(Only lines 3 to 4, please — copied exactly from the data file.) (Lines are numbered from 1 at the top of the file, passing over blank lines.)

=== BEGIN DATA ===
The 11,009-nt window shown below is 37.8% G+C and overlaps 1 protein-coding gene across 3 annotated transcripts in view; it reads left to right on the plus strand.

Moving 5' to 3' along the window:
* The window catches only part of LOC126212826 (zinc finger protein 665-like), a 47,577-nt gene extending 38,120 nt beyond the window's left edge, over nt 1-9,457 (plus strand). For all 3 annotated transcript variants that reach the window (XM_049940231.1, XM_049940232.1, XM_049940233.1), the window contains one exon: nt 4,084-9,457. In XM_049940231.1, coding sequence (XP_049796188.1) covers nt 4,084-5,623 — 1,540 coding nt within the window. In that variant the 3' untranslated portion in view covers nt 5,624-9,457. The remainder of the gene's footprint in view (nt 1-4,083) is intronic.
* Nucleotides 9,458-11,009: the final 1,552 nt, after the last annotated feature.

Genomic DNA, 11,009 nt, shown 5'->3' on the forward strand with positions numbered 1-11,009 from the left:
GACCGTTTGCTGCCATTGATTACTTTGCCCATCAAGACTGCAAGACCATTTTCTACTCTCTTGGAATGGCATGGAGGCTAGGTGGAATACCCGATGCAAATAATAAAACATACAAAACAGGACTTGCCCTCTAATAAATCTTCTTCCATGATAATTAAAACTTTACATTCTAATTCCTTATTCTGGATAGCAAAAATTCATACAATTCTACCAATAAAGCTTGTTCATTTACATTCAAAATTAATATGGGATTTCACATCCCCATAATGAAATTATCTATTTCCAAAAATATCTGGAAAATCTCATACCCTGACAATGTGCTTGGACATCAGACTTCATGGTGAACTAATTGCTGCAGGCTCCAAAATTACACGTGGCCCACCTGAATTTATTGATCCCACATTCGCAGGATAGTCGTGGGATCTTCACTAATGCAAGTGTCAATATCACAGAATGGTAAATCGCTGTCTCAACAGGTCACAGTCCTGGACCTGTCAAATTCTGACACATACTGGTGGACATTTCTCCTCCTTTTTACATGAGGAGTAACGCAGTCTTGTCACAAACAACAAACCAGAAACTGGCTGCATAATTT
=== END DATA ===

* The window catches only part of LOC126212826 (zinc finger protein 665-like), a 47,577-nt gene extending 38,120 nt beyond the window's left edge, over nt 1-9,457 (plus strand). For all 3 annotated transcript variants that reach the window (XM_049940231.1, XM_049940232.1, XM_049940233.1), the window contains one exon: nt 4,084-9,457. In XM_049940231.1, coding sequence (XP_049796188.1) covers nt 4,084-5,623 — 1,540 coding nt within the window. In that variant the 3' untranslated portion in view covers nt 5,624-9,457. The remainder of the gene's footprint in view (nt 1-4,083) is intronic.
* Nucleotides 9,458-11,009: the final 1,552 nt, after the last annotated feature.